In 1927 the Musicians’ Union was active on several fronts to support members’ interests. It resisted reductions in pay following the General Strike and fought against harsh conditions of service when, for example, some cinema owners insisted their orchestras play seven days a week. However, to achieve its aims, the Union needed sufficient income to employ officials and organise members; but those very members resisted moves to raise the subscription.
By the time of his death in 1895, leading black abolitionist and former slave Frederick Douglass was the most photographed American of the 19th century, rather than Abraham Lincoln, Walt Whitman or General Custer (as scholars have previously claimed).
There was no daylight this was a problem because the artists and painters had differing lighting needs, the painters needed small 110 volt 80watt portable tungsten light at 2500k, the artists needed high power 500watt halogen lighting to maximize illumination covering large areas of the dome evenly, and to approximately match daylight at 5000k to match paint colour, every time I was on site the lighting changed as workers moved around. I needed to get a soft painterly light in my images to match the original painting but the lighting was harsh and mixed I tried various methods to get this right including flash, also a ring flash it gives a softer feel to the light but nothing worked all too harsh. Eventually I used a mix of long exposures (when the scaffolding stopped swaying) and against my better judgment increased the ISO. Increases the sensitivity of the digital sensor.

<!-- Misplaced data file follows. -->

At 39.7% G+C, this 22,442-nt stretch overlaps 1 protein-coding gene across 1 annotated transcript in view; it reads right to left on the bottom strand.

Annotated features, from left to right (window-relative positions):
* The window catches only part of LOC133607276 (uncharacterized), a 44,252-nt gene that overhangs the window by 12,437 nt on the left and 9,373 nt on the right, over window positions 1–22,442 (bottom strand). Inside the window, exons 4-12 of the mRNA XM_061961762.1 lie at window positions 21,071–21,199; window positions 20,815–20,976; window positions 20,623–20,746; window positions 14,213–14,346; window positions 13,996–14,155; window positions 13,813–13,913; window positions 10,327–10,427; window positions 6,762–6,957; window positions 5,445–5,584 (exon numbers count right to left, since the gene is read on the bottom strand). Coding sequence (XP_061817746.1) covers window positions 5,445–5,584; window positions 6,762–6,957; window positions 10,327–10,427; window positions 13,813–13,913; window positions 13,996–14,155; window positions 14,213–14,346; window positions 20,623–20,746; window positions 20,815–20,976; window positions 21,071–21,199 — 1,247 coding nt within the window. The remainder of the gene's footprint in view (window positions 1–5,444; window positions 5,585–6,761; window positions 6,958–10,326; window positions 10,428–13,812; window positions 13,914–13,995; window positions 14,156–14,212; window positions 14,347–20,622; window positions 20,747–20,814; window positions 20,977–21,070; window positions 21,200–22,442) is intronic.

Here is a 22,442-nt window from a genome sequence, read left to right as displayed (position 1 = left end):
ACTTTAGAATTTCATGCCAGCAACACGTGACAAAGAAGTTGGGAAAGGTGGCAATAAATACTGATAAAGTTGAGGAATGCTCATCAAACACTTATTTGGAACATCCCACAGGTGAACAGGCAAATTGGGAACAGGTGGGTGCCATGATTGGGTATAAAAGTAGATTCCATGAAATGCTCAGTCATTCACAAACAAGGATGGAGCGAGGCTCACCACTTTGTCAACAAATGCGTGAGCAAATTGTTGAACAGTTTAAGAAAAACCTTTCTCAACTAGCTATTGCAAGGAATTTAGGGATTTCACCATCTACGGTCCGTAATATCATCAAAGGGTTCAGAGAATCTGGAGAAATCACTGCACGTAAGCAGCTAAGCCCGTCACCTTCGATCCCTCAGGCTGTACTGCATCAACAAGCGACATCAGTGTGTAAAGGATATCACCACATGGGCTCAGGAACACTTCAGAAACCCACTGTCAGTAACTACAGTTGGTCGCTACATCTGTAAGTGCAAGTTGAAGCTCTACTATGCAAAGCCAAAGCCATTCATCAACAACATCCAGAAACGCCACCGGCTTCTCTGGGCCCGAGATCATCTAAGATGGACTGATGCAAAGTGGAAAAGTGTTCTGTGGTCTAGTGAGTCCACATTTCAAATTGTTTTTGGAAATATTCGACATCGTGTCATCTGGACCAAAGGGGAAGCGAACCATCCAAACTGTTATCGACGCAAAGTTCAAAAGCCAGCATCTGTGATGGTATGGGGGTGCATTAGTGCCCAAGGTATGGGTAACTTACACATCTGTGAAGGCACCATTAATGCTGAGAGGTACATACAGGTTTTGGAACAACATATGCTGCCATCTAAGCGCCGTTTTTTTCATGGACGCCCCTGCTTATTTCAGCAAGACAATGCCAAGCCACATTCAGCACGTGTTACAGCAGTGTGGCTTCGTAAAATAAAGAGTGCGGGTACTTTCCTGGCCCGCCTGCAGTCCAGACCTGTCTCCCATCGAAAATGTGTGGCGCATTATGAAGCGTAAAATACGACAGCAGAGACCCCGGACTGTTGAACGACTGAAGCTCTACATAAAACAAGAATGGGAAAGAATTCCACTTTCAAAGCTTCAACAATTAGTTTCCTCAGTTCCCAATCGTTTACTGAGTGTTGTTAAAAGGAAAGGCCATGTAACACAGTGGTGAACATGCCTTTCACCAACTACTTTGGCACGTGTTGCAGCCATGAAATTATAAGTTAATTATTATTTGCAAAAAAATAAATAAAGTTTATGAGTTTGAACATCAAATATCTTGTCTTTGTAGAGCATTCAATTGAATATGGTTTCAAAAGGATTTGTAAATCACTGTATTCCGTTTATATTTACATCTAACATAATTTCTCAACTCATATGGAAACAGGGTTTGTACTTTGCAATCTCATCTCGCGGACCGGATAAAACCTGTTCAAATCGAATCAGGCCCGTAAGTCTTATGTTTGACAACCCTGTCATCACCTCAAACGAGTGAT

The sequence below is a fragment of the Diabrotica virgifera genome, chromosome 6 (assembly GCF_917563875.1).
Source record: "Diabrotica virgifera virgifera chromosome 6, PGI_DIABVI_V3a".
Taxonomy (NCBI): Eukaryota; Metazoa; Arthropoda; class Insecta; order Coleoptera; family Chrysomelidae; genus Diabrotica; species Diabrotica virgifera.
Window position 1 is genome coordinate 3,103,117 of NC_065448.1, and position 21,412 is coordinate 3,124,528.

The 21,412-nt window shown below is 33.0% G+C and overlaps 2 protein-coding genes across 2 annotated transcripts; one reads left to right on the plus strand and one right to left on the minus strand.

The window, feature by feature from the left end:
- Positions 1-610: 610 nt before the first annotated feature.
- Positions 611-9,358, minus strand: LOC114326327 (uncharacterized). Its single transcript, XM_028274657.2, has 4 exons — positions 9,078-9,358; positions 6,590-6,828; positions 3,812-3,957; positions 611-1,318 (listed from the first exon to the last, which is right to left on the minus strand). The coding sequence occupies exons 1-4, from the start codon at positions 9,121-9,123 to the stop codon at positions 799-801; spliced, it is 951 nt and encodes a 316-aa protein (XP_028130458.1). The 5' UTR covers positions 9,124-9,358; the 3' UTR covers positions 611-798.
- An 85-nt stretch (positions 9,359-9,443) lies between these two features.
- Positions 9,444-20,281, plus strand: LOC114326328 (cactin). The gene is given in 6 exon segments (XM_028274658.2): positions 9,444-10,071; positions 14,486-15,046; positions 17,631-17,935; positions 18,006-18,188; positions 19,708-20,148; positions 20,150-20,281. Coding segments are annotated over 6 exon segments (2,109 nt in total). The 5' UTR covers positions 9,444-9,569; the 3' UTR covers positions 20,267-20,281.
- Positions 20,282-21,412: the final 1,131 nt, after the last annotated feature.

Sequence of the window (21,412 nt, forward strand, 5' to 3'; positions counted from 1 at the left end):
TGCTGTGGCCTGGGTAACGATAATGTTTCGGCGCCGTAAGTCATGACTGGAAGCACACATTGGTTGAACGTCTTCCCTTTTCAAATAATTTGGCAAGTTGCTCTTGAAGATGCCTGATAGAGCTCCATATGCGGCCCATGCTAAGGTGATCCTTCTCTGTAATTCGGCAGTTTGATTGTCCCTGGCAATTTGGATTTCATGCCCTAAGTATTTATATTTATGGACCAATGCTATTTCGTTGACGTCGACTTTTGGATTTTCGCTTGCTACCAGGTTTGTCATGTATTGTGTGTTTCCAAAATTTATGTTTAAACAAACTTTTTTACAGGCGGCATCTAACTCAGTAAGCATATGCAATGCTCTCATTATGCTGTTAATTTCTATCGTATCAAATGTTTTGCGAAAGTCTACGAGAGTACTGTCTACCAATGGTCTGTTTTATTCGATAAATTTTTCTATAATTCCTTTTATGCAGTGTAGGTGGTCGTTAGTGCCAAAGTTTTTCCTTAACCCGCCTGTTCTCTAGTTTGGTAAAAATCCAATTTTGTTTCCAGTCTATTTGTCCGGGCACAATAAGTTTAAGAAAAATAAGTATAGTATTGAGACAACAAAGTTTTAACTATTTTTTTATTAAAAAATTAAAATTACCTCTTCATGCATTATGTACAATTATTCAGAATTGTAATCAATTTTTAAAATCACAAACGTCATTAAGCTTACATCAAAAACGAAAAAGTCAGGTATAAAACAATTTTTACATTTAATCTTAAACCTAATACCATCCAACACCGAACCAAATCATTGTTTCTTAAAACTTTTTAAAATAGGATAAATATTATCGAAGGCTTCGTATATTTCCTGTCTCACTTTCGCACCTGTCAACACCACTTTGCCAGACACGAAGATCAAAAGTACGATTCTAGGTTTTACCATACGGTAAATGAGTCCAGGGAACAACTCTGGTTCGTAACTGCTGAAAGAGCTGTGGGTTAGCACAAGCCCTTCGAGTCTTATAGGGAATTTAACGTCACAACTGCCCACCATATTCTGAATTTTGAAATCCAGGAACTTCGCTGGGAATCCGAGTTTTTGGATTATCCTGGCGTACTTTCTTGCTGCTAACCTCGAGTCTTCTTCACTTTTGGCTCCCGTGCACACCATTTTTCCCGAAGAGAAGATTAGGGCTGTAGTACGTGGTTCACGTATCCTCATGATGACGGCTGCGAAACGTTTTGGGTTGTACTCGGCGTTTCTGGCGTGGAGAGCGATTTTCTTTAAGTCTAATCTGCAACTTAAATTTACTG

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The competition that civilian musicians faced from military bands in public parks and seaside resorts increased in the summer months. A year later, in the summer of 1929, however, this would seem a less menacing challenge than the rush by many exhibitors to install pre-recorded sound in their cinemas.
Auburn Avenue at Piedmont Avenue (African American neighbourhood), Atlanta, Georgia, 1975; destroyed in 2007, Douglass with Martin Luther King, Jr., Malcolm X and W.E.B. Du Bois, likely based on a cabinet card photograph by Matthew Brady taken in Washington D.C. in 1876; CC BY-NC-ND.
A major research project is on course to create the largest, most detailed and most accurate database of the UK's family surnames.
In cinemas, the Panatrope was a two-turntable gramophone with amplified output which allowed operators to play a pre-recorded soundtrack for silent films. Like the more satisfactory systems that reproduced sound recorded on film (represented here by the American salesman, frame right), it threatened the livelihoods of musicians who accompanied films in cinemas. A related article attacked the technology being introduced in Britain and claimed that "the public cannot live on 'canned' music all the time any more than on canned pork."
(African American neighbourhood), Boston, Massachusetts, 1976; destroyed in 1987, likely based on a cabinet card photograph by James E. Reed and P.C. Headley taken in New Bedford, Massachusetts, in October 1894; CC BY-NC-ND.